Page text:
A Confident Risk, Or How The Good Becomes The Great

Don’t get me wrong, I enjoyed Suits. However, I never came close to catching up on it. By the end of season 3 I felt like I had seen the same episode five times in a row, not because the plot was always the same, but because the format was. Harvey’s a charming smug asshole, Mike is loveable and clever, the rat-faced dude continues to be a thorn in everyone’s side, and the cases keep coming in. This is what separates good TV from great TV: risk. Not only risk, but the confidence in this risk that never even gives you the chance to question whether or not it was a good idea. Suits lacks any risk whatsoever, and therefore loses its lustre real quick.

What we’re going to be talking about here is confident risk episodes. These are episodes where a show deviates from its normal format to create something bold, something new, something never been done before. This is Bojack Horseman’s Free Churro, this is The Leftovers’ International Assassin (Finally, I get to talk about The freakin’ Leftovers!!!), and this is Community’s Remedial Chaos Theory.

Let’s start with the episode that gave me this idea in the first place, Free Churro. Bojack has never shied away from risky episodes. In fact, the worst episode of the entire show is a big risk. Season 3 episode 4, Fish out of Water, takes on the challenge of being an almost entirely silent half hour. The problem is, it falls flat on its face. It tries to coast on the gimmick while ignoring what makes Bojack one of the best shows on television: the characters. Free Churro, on the other hand, is the exact opposite. It’s a half hour of pure, unrelenting character. The episode features two scenes: an opening in which we see Butterscotch Horseman being a misogynist prick while poor Bojack endures his cynical wrath, and the rest of the episode, Bojack’s eulogy for his mother. During the eulogy, there are no cutaways, no Bojack talking over footage from his past, no creative visuals (except one brief moment), it is simply a horse, a coffin, and a podium. And it’s absolutely genius. Is it okay to say that I have never been more entertained by a eulogy?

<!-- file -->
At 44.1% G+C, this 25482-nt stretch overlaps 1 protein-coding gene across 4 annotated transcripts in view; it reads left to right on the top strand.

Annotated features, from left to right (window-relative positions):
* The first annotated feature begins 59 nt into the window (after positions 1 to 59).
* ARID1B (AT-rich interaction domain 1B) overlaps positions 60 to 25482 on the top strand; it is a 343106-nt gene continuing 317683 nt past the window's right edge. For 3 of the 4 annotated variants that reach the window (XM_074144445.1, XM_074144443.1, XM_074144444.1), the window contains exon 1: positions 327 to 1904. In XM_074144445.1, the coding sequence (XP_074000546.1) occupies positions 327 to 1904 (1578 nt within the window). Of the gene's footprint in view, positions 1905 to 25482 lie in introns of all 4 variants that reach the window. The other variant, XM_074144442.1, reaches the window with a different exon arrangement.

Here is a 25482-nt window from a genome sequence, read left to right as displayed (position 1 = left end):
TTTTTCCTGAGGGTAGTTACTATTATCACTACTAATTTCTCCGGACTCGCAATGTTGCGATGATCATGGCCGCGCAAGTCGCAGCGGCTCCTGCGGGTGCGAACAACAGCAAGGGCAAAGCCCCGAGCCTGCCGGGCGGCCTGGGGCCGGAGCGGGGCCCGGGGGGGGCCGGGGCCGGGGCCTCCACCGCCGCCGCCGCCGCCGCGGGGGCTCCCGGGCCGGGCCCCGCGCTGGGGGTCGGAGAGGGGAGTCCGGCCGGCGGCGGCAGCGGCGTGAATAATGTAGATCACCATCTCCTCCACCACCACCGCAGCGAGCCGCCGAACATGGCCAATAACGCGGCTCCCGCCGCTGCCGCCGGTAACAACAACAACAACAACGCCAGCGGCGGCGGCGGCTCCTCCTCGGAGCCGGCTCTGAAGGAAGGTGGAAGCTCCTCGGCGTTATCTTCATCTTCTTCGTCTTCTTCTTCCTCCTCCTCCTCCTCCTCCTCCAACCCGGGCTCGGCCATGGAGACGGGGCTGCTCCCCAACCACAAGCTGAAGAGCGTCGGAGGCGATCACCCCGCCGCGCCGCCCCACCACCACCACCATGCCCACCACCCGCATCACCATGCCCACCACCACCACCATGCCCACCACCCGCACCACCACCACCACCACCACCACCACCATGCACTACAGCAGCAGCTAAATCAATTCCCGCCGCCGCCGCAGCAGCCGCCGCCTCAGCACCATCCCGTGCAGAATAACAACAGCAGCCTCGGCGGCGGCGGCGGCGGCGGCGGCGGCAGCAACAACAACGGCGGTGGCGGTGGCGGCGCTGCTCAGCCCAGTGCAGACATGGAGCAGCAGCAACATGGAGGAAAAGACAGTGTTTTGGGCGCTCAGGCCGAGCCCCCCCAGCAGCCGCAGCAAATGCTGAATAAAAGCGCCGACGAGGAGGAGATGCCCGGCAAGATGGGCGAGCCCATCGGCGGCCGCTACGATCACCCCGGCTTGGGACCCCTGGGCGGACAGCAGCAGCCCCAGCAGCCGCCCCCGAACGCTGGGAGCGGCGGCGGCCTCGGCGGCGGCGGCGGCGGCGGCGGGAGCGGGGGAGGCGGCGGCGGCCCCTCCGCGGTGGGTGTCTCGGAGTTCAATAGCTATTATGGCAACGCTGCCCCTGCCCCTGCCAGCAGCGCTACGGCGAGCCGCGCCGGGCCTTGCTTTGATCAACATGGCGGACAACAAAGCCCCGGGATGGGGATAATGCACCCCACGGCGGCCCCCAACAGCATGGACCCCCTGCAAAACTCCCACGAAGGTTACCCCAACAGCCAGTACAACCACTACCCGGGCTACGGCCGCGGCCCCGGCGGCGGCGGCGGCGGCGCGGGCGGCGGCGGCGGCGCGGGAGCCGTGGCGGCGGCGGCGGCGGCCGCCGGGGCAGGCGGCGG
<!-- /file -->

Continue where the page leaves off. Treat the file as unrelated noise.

“Knock once if you want me to shut up.” Bojack is emancipated from the torment of his mother, but as the episode goes on, it becomes clear that Bojack genuinely wanted to love her. The fake story he tells, he tells because he wanted desperately for it to be his story. “Knock once if you love me and care about me and want me to know that I made your life a little bit brighter.” Bojack is always trying to impress everyone, but nobody more than his mother. Beatrice lacked any sense of humour whatsoever, so what becomes Bojack’s signature thing? Explaining every joke he makes until he feels assured that people get it, until he feels validated, even at the cost of actual humour. And just when he begins to think she gave him the validation he needs so much, “I see you,” he realises that she was simply stating the letters on a sign, ICU. He never does get his closure, and he never will. But Bojack tells plenty of jokes in this episode. Stop me if you think I’m reading too far into it, but I think this is intentional. He tells jokes in his eulogy, and doesn’t try to explain a single one of them. Even if he doesn’t realise it, Bojack is already a better, less starved person after being freed from his mother. He says at the end of the episode that it’s good his mother’s dead. I don’t believe that he believes that, even if it’s true. “My mom died and all I got was this free churro.” At the end of the season, when Bojack voices his fears about being the same broken person once he gets out of rehab, Diane says she doesn’t know, but I think I do. I think Bojack can and will be a better person. Horse. Horseman. He’ll be an impressin’ equestrian.